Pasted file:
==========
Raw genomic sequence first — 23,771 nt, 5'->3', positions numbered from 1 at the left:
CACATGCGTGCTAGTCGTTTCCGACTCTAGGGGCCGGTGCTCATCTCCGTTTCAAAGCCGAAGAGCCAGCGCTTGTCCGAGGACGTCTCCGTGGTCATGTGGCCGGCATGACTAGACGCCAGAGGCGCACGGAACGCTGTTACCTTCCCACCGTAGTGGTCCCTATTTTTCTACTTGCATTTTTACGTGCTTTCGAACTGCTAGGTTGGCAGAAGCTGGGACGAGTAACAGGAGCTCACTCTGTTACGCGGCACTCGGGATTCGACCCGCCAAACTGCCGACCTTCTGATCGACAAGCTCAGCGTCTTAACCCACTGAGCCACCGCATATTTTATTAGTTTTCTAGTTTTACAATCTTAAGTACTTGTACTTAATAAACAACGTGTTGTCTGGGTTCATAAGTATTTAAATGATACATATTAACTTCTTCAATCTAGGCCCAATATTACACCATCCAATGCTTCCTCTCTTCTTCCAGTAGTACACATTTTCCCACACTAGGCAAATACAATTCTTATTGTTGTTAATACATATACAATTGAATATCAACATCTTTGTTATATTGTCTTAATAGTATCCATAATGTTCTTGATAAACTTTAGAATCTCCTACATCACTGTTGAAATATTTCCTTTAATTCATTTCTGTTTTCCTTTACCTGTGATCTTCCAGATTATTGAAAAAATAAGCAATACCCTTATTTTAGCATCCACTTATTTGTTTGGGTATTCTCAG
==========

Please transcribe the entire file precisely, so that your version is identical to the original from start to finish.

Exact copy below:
Raw genomic sequence first — 23,771 nt, 5'->3', positions numbered from 1 at the left:
CACATGCGTGCTAGTCGTTTCCGACTCTAGGGGCCGGTGCTCATCTCCGTTTCAAAGCCGAAGAGCCAGCGCTTGTCCGAGGACGTCTCCGTGGTCATGTGGCCGGCATGACTAGACGCCAGAGGCGCACGGAACGCTGTTACCTTCCCACCGTAGTGGTCCCTATTTTTCTACTTGCATTTTTACGTGCTTTCGAACTGCTAGGTTGGCAGAAGCTGGGACGAGTAACAGGAGCTCACTCTGTTACGCGGCACTCGGGATTCGACCCGCCAAACTGCCGACCTTCTGATCGACAAGCTCAGCGTCTTAACCCACTGAGCCACCGCATATTTTATTAGTTTTCTAGTTTTACAATCTTAAGTACTTGTACTTAATAAACAACGTGTTGTCTGGGTTCATAAGTATTTAAATGATACATATTAACTTCTTCAATCTAGGCCCAATATTACACCATCCAATGCTTCCTCTCTTCTTCCAGTAGTACACATTTTCCCACACTAGGCAAATACAATTCTTATTGTTGTTAATACATATACAATTGAATATCAACATCTTTGTTATATTGTCTTAATAGTATCCATAATGTTCTTGATAAACTTTAGAATCTCCTACATCACTGTTGAAATATTTCCTTTAATTCATTTCTGTTTTCCTTTACCTGTGATCTTCCAGATTATTGAAAAAATAAGCAATACCCTTATTTTAGCATCCACTTATTTGTTTGGGTATTCTCAG